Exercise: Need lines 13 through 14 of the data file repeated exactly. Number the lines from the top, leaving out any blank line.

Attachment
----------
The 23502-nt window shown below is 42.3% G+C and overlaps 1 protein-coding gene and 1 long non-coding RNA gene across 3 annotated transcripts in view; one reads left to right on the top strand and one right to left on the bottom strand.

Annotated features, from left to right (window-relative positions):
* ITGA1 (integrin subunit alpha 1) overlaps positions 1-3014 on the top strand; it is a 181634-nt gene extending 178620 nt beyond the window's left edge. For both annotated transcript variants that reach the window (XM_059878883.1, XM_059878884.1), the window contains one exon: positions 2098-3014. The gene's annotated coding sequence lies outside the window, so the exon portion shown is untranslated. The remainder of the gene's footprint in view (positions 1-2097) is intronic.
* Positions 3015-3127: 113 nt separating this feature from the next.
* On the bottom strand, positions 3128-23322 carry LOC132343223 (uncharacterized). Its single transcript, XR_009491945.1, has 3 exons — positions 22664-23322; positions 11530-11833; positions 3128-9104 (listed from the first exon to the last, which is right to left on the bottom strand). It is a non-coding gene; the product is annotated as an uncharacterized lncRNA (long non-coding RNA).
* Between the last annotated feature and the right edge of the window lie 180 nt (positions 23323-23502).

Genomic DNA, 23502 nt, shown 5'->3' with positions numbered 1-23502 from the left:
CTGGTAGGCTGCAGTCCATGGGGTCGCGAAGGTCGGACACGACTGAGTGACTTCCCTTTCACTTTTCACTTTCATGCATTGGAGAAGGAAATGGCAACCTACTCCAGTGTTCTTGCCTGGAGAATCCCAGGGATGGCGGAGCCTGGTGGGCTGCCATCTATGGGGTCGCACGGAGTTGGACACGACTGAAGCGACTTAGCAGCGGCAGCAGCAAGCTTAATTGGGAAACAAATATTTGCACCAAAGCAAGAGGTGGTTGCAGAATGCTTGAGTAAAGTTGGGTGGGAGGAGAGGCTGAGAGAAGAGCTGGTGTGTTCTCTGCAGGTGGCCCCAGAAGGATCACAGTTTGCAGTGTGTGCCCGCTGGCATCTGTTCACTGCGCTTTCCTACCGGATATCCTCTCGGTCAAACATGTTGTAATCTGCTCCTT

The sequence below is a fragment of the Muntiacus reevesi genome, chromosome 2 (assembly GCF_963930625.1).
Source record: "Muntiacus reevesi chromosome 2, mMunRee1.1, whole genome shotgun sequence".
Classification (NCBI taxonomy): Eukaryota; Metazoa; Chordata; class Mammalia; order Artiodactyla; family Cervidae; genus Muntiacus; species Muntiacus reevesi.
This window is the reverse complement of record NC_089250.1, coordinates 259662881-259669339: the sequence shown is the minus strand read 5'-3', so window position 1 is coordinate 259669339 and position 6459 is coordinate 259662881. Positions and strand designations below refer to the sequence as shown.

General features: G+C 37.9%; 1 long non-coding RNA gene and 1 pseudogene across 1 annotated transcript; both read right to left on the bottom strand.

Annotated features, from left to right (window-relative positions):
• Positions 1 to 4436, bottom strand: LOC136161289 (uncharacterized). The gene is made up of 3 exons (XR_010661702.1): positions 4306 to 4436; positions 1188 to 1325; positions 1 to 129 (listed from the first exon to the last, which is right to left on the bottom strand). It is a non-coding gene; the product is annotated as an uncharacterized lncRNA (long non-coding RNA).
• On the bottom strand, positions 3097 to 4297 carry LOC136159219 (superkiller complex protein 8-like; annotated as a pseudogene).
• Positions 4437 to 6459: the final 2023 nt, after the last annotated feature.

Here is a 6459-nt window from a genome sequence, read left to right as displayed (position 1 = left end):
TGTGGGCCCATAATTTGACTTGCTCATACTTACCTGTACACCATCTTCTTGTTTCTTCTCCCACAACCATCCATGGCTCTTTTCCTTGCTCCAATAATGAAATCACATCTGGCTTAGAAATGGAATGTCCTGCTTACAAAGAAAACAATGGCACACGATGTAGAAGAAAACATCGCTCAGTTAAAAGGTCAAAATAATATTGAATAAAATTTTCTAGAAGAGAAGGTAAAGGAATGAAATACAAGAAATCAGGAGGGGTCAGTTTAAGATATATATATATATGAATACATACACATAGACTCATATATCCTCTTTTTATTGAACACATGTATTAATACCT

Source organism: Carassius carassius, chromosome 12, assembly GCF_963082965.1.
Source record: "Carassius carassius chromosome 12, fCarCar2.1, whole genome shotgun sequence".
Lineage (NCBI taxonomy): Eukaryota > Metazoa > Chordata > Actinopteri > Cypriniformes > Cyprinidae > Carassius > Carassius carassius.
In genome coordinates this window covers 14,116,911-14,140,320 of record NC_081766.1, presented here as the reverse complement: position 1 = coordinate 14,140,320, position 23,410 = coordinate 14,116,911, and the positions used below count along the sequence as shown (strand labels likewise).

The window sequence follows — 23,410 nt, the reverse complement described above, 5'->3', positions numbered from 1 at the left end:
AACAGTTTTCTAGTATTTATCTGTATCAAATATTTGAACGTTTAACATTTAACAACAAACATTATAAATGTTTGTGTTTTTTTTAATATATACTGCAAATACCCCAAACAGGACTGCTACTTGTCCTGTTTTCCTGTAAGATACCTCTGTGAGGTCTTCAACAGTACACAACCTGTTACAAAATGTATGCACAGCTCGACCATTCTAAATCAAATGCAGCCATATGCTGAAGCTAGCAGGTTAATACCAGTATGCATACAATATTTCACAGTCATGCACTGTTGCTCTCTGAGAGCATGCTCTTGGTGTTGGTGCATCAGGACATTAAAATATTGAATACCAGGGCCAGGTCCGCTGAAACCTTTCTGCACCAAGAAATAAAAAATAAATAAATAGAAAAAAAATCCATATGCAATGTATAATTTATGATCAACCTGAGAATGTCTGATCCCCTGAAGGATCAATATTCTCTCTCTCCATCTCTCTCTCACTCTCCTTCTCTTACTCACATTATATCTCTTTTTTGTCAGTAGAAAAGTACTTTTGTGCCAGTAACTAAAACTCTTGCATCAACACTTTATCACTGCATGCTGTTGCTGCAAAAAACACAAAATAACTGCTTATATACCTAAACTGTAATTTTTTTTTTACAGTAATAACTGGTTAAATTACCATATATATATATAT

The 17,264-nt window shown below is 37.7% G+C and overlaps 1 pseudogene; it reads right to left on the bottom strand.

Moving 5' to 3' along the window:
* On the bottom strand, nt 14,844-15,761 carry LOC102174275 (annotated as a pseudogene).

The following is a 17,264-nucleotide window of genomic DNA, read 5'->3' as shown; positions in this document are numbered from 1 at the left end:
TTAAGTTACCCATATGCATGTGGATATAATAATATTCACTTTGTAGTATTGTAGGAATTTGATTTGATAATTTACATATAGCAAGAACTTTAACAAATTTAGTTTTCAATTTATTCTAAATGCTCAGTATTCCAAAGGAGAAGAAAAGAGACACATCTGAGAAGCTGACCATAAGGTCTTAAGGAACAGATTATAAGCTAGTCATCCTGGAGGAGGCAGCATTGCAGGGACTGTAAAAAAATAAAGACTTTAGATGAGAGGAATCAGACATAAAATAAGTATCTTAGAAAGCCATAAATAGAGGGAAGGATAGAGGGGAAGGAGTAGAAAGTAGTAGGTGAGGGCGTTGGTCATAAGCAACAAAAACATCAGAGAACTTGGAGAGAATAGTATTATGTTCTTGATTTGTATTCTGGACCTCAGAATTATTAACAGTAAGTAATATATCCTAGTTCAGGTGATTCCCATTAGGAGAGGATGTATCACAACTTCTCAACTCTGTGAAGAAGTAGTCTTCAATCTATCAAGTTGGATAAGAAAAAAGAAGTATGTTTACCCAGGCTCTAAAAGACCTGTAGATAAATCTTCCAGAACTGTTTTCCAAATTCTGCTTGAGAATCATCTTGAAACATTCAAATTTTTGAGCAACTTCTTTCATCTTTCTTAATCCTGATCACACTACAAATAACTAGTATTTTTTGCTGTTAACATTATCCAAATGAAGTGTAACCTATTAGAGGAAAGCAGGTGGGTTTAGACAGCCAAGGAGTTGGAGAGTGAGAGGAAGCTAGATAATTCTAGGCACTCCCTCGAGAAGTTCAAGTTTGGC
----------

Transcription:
General features: G+C 37.9%; 1 long non-coding RNA gene and 1 pseudogene across 1 annotated transcript; both read right to left on the bottom strand.

Annotated features, from left to right (window-relative positions):